Carmen McFaull on Family Ties and Coastal Connection
The work of Carmen McFaull is distinctive. Soft, sweeping brushstrokes, a subtle impressionistic technique and an emphatic use of colour together evoke emotion within us, as if witnessing the seizure of a fleeting moment. After years of a successful artistic career, Carmen discusses the informative experiences and inspiration behind her work, the role of the current climate on her career, and coming to fruition in her creative calling.
Carmen’s painting practice started with her mother’s influence; being an artist herself, the kitchen table often became the studio space. “I could see her works in progress, the trials and excitement with the triumphs and the pride in selling her work,” Carmen recalls. “So painting at secondary school, progressed into using my sense of composition within the classroom whilst teaching. After focusing on motherhood, I was able to re-kindle my art journey and aimed at exhibiting in local exhibitions and entering art awards. These proved most successful and rewarding, and was reinforced by my husband’s remark to give teaching away and concentrate on being a successful artist for my profession.”
Predominantly noted for her alluring seascapes, Carmen McFaull accounts the dynamic Western Australian coast as a rich source of inspiration for her work. “[It] presents itself as an artist’s dream whether it is over on Rottnest Island, from bay to bay, or up north to Broome, or down south. I love painting water in its various contexts – reflective marks, fluid movements and rhythms or as a peaceful band within a subject.
“That said, I love figurative subjects and how I can capture their moods, strengths of character, humility, beauty…” In her portraits, Carmen mentions that the venture into this style of art began with her children. “My own children became my models to begin with; then figures became part of the scenes and added more meaning to them.” Likewise, the personal connection to the coast informs her seascapes, and the subtle memory-like movement in which they’re depicted. “I have such fond memories of my time at the beach as a child. So these images take me to the edge of the earth! Five years ago I moved down to Dunsborough in the Margaret River Region and have fallen in love with the possibilities here.”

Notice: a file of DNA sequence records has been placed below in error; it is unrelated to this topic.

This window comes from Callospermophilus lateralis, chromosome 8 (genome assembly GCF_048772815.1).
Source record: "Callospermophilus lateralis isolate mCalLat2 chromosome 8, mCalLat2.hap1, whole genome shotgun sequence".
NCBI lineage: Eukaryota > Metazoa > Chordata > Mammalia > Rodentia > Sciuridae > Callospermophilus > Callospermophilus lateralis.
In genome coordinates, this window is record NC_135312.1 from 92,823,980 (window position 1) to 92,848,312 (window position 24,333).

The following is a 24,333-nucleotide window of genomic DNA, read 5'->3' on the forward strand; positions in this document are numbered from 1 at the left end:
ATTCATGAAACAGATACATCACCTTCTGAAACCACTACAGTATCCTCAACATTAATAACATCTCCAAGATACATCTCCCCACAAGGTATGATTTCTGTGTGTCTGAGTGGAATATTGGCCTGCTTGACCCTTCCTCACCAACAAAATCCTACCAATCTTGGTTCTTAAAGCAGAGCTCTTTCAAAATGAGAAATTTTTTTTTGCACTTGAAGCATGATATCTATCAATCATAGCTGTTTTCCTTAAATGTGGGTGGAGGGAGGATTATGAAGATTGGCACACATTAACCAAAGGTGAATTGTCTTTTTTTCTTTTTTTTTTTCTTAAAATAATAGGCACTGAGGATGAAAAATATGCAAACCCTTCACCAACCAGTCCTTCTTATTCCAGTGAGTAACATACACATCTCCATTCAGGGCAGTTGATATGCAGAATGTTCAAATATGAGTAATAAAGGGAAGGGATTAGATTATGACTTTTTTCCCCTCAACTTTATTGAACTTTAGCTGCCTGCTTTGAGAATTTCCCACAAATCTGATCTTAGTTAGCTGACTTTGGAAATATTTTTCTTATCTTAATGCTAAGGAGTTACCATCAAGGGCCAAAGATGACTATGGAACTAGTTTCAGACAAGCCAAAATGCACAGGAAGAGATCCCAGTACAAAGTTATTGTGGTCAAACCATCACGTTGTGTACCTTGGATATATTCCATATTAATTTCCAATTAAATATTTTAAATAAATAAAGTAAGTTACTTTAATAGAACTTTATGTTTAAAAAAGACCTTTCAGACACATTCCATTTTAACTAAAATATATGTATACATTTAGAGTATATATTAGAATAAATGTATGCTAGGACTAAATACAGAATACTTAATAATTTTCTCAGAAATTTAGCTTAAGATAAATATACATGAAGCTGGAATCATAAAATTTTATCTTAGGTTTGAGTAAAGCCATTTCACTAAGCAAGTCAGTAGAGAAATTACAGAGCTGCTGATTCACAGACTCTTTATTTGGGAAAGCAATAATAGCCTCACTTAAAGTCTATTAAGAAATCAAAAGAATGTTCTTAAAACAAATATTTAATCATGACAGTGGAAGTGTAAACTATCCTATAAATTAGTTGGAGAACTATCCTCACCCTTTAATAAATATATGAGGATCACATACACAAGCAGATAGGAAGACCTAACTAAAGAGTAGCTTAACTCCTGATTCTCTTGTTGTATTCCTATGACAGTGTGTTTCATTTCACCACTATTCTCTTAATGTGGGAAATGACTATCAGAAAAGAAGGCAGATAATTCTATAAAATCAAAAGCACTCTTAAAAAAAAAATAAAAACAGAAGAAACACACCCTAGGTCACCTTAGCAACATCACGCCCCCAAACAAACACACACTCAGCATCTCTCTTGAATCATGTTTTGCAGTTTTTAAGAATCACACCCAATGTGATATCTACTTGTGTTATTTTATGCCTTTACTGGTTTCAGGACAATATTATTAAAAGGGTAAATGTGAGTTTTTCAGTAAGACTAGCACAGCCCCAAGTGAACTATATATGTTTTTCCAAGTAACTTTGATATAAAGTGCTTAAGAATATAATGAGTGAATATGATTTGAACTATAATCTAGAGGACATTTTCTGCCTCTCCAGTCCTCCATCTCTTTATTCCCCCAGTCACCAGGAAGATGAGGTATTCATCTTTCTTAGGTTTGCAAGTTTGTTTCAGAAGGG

Throughout the years of her career, Carmen has released the rigidity of realistic representation and has welcomed elements of abstraction, in a search to simplify her work. “About eight years ago […] I enrolled in an abstract course, devoted the whole term to pushing the realistic boundaries that had built up over all those years and found new approaches exciting,” Carmen explains. “Because I have been fairly independent with my association with galleries, I was able to do this freely without being “pidgeon-holed” into one marketable style that would compromise my integrity as an artist, the freedom to grow and take on the direction that is meant for me on my artistic journey!”
“Through my work, I would like to move viewers emotionally,” Carmen explains. “Whether it is through my use of colour combinations, or the subject I choose, or the way I invite the viewer to be a part of my painting – to walk through my work in a unique and personal way,” Carmen says. In the current climate, her drive to share her gift with art lovers beyond her local community fosters a sense of much needed connection in these times. “Bluethumb has given me the opportunity to engage with art lovers beyond my Western Australian audience. It enables us to easily bring art into homes thousands of kilometres away. Just fantastic!”
Understanding the motives of an artist unequivocally sheds light on the work they produce. As this year throws its unpredictable curveballs, Carmen has found the chance to take a break through lockdown, and has decided to focus on re-connecting with loved ones. “This sounds impossible, but can be done in different ways. I am planning for another exhibition this year and have been searching for what is still important for me to share, to say about my work.”
How much we can expect to see of Carmen’s work remains a mystery, as she sets herself objectives for the future. “I have made a promise to myself: that when the last canvas in the cupboard is done, so am I! No panic yet, as I have plenty left,” She jokes. “It makes me be more selective in what I have still left to say. I am not wasting time on repeating myself.”
Bring the seascape home; browse Carmen’s profile here.